Among current and past national committee appointments, Dr. Miller has held memberships on an Institute of Medicine committee examining a federal health care facility merger and the Commission on Workforce for Hospitals and Health Systems of the American Hospital Association. She is active in the Association of Schools of Allied Health Professions and the American Association of Colleges of Nursing. Dr. Miller completed a 4-year term on the National Advisory Council on Nurse Education and Practice of the U.S. Department of Health and Human Services, and served on the National Advisory Council of the National Institute of Nursing Research of the National Institutes of Health (NIH). Dr. Miller was named a fellow of the American Academy of Nursing in 1995.

Currently, Dr. Miller is a past president of the board of the Friends of the National Institute of Nursing Research and is on review/editorial boards of IMAGE: Journal of Nursing Scholarship, Collateral Reviewer, Sigma Theta Tau International and the online Journal of Nursing Education. She also serves on corporate boards of directors including the University of Kansas Hospital, KU HealthPartners, Inc. and the Watson Caring Science Institute.

Dissertation Chair, Dissertation Committee Member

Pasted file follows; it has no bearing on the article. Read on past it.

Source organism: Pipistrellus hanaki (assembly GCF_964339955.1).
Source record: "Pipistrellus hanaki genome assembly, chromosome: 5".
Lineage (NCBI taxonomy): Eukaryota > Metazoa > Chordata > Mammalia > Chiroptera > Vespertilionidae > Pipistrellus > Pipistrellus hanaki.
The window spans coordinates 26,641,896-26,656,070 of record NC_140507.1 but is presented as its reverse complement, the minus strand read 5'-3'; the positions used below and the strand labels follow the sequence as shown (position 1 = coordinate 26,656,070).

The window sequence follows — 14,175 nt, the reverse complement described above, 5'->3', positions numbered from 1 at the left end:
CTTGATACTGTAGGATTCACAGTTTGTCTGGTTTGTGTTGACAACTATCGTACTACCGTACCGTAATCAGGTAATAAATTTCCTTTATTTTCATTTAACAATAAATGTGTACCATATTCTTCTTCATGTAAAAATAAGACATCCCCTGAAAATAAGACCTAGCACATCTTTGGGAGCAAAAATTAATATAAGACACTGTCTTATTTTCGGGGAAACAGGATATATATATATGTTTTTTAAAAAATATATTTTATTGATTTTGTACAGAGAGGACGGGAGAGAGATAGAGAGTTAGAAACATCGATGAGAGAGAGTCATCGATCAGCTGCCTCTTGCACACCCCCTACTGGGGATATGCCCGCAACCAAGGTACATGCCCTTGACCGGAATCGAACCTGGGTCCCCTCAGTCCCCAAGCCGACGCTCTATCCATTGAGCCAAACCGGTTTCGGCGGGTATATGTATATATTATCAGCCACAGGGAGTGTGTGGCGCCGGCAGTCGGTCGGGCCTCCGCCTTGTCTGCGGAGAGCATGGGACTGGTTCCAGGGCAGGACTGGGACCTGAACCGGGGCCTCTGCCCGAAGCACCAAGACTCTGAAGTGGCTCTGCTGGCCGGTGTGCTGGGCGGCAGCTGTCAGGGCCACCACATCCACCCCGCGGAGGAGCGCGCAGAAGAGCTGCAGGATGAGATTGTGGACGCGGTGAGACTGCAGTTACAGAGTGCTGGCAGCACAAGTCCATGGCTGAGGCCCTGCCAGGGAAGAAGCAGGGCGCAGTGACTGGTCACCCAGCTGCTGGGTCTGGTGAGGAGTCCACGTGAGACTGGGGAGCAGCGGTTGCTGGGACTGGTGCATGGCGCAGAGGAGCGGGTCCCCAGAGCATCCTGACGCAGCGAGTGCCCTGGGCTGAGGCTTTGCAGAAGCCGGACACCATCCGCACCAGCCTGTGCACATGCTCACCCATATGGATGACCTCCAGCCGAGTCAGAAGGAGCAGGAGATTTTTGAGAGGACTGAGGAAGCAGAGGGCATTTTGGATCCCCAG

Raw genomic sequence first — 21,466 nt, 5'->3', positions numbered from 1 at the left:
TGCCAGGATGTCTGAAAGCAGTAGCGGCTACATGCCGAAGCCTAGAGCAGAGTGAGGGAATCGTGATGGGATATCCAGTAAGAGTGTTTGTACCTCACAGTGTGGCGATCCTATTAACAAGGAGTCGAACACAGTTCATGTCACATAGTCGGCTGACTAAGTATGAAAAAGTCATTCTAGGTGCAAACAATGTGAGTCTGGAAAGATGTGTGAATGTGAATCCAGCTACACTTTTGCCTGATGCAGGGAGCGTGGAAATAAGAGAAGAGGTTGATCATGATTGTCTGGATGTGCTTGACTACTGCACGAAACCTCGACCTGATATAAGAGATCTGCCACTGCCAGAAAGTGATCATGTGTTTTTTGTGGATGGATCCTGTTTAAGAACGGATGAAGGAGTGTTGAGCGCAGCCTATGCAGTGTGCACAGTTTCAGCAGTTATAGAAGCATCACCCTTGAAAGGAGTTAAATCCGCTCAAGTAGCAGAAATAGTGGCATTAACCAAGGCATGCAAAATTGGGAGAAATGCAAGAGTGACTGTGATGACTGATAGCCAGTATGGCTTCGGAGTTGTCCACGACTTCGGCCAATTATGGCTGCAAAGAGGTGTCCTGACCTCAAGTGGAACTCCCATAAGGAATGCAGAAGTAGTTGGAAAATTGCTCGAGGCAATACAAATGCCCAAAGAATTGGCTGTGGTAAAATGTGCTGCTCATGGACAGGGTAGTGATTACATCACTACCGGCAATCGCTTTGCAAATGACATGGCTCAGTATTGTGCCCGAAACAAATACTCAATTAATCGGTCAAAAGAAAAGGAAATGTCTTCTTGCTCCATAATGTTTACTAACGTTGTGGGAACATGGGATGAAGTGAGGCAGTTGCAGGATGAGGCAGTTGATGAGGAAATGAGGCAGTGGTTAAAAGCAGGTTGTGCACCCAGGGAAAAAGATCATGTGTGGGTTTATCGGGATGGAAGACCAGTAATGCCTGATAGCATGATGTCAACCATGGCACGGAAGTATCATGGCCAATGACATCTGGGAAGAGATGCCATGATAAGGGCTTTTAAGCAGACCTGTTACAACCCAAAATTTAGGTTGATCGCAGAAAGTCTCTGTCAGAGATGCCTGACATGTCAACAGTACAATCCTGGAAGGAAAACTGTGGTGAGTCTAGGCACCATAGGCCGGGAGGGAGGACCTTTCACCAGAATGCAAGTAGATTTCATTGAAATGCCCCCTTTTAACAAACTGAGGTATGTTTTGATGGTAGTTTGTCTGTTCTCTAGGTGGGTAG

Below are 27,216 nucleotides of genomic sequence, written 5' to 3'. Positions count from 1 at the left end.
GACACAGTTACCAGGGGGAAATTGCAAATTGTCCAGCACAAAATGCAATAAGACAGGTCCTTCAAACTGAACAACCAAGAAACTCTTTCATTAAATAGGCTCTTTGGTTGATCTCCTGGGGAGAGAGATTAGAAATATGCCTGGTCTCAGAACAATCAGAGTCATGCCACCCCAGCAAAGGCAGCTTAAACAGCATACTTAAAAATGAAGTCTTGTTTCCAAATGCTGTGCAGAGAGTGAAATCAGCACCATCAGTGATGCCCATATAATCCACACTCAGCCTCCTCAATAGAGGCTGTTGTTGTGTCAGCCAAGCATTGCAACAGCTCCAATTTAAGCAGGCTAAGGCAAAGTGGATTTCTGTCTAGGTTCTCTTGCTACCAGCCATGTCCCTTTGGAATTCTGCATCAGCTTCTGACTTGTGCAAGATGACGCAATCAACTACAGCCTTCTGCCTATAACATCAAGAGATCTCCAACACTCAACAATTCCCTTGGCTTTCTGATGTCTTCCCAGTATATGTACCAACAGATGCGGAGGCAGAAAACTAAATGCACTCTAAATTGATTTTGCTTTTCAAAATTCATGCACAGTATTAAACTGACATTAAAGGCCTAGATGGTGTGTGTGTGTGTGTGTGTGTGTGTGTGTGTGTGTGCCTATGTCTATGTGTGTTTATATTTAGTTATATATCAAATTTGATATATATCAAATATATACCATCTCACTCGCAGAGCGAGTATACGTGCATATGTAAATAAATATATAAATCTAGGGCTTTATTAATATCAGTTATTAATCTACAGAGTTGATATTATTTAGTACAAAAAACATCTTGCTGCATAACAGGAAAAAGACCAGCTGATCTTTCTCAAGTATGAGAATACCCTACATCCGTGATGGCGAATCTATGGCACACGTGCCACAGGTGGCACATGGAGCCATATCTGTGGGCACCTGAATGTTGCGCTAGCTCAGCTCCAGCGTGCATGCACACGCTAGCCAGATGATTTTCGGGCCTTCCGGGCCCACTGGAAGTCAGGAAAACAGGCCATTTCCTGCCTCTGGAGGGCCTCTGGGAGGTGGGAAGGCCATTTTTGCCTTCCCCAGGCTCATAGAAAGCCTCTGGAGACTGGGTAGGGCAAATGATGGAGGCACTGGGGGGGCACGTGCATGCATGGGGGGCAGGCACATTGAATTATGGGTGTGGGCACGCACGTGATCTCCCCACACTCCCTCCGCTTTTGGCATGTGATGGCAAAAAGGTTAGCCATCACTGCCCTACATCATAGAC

HEATHER V. NELSON-BRANTLEY, Ph.D., RN, CCRN-K, Clinical Instructor, 3066 School of Nursing Building, (913) 588-1696

Emphasis areas of research: organizational systems; leadership; rural health; data science; health outcomes; mixed methods approach

Dr. Nelson-Brantley's research is focused on nursing leadership and organizational development, with emphasis in understanding how to prepare and enable nurses at all levels for leading change to transform healthcare systems. Her dissertation titled, "Leading Change in Critical Access Hospitals: A Case Study of the Journey to Magnet®," was a qualitative index case study that explored the first independent critical access hospital to achieve Magnet® designation. Dr. Nelson-Brantley has developed a conceptual model of leading change and is currently working to test the model with the following aims: theory development, instrument development and interventional research to improve rural hospital outcomes.

Dr. Nelson-Brantley has experience in both qualitative and quantitative research methods. She is a co-investigator for the National Database of Nursing Quality Indicators (NDNQI), where she studies the nursing work environment and its impact on nurse, patient and system health outcomes. She also is a co-investigator for the Programs of All-inclusive Care for the Elderly (PACE), where she develops measures to investigate the effectiveness of meeting its goal of caring for the elderly in the community. Dr. Nelson-Brantley is also working with the KU Center for Data Science to develop data visualization techniques for effectively interpreting and communicating big data.

Dr. Nelson-Brantley is a Jonas Nurse Leader Scholar alumna whose Jonas-funded study was the first to enumerate registered nurse participation on health-related Boards of Directors in Kansas. Other interests include complexity leadership, adaptive leadership, systems theory and interprofessional healthcare teams.